14. Ahh that pic, Dawn of the Dead is one of my favorite zombies. I work within walking distance of the mall from the movie (Monroeville Mall) The mall IS a zombie mall, stores closing left and right, and all the customers have that dead look in their eyes.

    HEAD FOR THE HILLS!

  15. And- the people who say GM was profitable just a few years ago hardly ever mention the fact that GM wasn’t actually making money by building and selling vehicles; those profits came from GMAC and Ditech.
    Don’t hold your breath waiting for Ditech to ride to the rescue.

  16. The out of focus guy in the background of that photo, that’s Gabe Kaplan, man!

  17. I just recently watched LOTD, and I gotta say, I kept thinking of that main guy as Nick Gillespie. Maybe it was the leather bomber jacket

  18. Actually, the guy in the picture kind of looks like Lou Reed.

    Only healthier.

  19. The out of focus guy in the background of that photo, that’s Gabe Kaplan, man!

    “Signed, Epstein’s zombie mother”

  20. The out of focus guy in the background of that photo, that’s Gabe Kaplan, man!

    Nah. Sean Penn from The Falcon and the Snowman.

  21. Are they unionized zombies? Is that redundant?

  22. Title reference? I thought it was the Hooters song.

  23. “All You Zombies”

    Nice reference in the title. Maybe a little obscure.

  24. JW: upon further squinting I’ve decided it Eric Bloom of BOC, right around Agents of Fortune.

    The woman on the left is clearly Lee Grant

  25. Or maybe I’m wrong. I’m with P Brooks. I was assuming it was a Hooters reference as well.

  26. The Heinlein story came out in 1958.

  27. Lisa, I’d like to buy your rock.

  28. Nah, that’s Gino Vannelli on the right.

  29. Epi, was the latest Romero movie as big a pile of shit as I suspect? I can’t even remember its name. Blair Witch of the Dead or something.

  30. The greatest white afro belonged to Boston drummer Sib Hashian.

  31. I was aiming for a Heinlein reference, but I figured some folks would think of the song instead.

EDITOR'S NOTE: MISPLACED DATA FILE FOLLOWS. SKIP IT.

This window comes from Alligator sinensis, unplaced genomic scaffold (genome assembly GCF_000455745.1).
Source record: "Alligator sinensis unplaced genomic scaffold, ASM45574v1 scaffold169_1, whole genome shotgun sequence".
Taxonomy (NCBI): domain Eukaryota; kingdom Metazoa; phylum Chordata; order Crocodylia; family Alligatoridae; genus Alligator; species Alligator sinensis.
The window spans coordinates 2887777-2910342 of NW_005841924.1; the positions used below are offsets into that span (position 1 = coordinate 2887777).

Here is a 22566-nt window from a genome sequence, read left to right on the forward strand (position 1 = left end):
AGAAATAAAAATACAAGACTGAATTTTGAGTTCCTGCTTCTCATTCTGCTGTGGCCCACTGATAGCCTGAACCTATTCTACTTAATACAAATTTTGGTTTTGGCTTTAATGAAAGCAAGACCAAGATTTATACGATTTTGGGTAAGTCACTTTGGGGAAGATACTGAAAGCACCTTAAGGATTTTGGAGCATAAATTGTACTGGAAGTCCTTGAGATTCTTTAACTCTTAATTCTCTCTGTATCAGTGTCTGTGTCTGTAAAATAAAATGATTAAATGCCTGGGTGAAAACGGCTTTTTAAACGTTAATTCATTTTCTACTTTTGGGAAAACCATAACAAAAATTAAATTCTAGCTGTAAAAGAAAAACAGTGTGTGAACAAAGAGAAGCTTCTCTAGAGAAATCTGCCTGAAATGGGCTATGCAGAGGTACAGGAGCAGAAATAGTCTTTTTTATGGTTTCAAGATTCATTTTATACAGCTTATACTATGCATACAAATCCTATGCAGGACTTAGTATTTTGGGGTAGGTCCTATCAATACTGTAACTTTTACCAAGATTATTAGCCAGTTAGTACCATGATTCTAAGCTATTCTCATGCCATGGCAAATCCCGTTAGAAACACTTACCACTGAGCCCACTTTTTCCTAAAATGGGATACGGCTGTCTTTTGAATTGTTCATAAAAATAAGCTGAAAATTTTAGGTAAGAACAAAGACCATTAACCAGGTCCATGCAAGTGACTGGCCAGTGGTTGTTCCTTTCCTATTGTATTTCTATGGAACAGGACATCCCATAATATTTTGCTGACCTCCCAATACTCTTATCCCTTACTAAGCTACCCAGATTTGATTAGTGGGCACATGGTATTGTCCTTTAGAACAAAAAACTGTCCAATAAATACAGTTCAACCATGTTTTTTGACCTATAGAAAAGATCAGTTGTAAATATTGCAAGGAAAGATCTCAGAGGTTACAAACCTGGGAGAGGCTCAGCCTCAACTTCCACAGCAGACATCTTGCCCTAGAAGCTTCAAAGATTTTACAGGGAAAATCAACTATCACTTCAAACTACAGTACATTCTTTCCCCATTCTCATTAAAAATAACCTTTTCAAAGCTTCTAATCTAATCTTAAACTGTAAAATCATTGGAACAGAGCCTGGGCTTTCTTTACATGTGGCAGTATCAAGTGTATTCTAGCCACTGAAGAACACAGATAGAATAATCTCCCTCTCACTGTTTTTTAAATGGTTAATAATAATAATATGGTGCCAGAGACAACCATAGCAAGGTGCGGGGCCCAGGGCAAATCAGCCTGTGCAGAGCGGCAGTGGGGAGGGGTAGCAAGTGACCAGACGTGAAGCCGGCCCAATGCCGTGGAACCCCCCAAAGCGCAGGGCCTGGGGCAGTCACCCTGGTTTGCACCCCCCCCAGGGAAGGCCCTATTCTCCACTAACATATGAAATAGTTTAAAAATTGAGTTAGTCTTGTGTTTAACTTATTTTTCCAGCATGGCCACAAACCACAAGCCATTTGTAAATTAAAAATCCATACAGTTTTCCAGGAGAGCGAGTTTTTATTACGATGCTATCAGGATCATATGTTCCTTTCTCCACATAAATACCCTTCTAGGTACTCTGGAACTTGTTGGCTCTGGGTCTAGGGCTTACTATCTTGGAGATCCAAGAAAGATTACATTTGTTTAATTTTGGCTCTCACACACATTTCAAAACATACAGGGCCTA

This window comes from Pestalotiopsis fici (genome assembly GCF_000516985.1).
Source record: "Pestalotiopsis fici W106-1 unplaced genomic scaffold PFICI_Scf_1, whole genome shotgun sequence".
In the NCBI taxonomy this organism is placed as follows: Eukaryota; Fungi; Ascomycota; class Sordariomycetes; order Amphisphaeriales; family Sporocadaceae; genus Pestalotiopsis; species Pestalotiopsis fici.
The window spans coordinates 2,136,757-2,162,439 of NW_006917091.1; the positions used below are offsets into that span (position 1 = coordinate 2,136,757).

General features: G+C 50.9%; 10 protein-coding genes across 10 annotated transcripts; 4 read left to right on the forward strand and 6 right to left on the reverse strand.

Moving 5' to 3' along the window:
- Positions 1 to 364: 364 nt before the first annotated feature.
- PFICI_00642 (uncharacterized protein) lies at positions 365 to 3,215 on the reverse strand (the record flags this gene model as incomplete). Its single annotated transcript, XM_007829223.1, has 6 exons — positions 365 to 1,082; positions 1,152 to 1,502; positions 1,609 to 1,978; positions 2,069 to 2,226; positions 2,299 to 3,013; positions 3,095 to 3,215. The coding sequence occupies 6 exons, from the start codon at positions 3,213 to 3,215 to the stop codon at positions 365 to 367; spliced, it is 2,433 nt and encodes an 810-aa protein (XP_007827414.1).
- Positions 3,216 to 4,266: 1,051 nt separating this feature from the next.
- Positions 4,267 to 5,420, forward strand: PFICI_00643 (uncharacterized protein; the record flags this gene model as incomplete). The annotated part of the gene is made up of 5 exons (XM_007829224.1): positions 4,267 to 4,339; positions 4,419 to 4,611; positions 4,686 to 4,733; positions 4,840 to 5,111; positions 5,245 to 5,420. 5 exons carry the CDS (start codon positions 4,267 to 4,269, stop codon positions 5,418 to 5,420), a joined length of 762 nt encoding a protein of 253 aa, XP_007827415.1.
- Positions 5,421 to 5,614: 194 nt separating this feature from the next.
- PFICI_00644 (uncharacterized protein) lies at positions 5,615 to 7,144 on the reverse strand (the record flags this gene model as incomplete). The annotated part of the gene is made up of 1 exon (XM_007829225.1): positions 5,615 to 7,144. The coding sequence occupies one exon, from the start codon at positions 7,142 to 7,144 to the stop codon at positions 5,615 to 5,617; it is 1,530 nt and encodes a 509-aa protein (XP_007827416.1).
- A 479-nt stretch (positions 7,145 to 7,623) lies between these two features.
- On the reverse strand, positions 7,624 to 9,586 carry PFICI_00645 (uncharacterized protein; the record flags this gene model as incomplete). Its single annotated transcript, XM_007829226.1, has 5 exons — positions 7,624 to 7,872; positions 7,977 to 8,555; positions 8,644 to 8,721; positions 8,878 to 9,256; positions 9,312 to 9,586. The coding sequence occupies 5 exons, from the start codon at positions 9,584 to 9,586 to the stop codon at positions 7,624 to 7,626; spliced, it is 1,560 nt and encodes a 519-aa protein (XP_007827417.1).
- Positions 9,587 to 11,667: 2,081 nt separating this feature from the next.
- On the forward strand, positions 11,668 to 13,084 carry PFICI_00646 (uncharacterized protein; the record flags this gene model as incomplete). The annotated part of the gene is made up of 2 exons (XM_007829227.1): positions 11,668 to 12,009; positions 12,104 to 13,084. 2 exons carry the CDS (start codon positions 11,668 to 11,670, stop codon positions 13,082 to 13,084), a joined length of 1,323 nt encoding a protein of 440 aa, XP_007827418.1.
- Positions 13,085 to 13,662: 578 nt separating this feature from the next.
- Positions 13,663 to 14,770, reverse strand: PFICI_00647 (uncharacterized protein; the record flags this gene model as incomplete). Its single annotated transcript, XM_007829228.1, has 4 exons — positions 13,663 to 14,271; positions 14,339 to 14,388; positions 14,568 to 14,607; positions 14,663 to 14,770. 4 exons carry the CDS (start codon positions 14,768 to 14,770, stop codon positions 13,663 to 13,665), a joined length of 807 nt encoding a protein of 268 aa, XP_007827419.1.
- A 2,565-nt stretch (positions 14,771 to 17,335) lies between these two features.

32. Next on the agenda: Golem companies.
    This is probably what will happen to Obama’s “green energy” agenda. A lot of government created “public-private” companies designing a lot of inefficient, poorly designed technology. Cause it’ll be designed to provide as many jobs as possible, not to actually, ya know, work, and compete in the marketplace. They’ll be just as zombified as GM, since they’ll be no more capable of generating a profit, and hence will be endlessly dependent on government subsidies. But instead of being dead companies back from the grave, they’ll be artificial constructs.

  33. Next on the agenda: Golem companies.

    If we scraped off the “G” in “GM” would the company finally die?

  34. No one understands you like I do, Jesse.

    We could, like totally be best friends if you’d drop that silly restraining order.

  35. Rick Wagoner should be frog prepped and run out of town on a rail.

  36. So, we’ve pledged over $90BB to save two companies with a market cap of, what, $8BB?

    Jeebus. If Soros or Gates or one of those guys really wanted to perform a public service, they’d just put out a tender offer, buy the companies, slam the doors shut, and put them into dissolution. As an act of charity to the nation as a whole. They could even put the proceeds of any hard assets sold into a trust for the legacy obligations owed to the poor widdle union members.

    By my count, the multiplier on that would be over 10X.

  37. I was never a serious Heinlein fan. Starship Troopers was probably the only thing of his I read. It’s the only one I distinctly remember.

    (I was a PKD guy.)

    Obligatory S T movie reference:

    I will never again be able to walk out of a movie theater and exclaim, “That was the worst fucking movie *ever made*!”

    Why?
    Because I have seen Starship Troopers.

  38. Rick Wagoner should be frog prepped and run out of town on a rail.

    Yes — by the free market. Not by the Fix-Or-Repair-Daily Administration.

    And now the Hopey One has declared that the federal government will cover GM and Chrysler warranties. Dear Frith, what have we come to!

  39. If we scraped off the “G” in “GM” would the company finally die?

    Don’t you still need to drop it in a volcano?

  40. I also like how our Genius-In-Chief today issued a veiled threat to GM and Chrysler by saying that bankruptcy would be a good way to force the companies to restructure. Geez, why didn’t someone think of this earlier?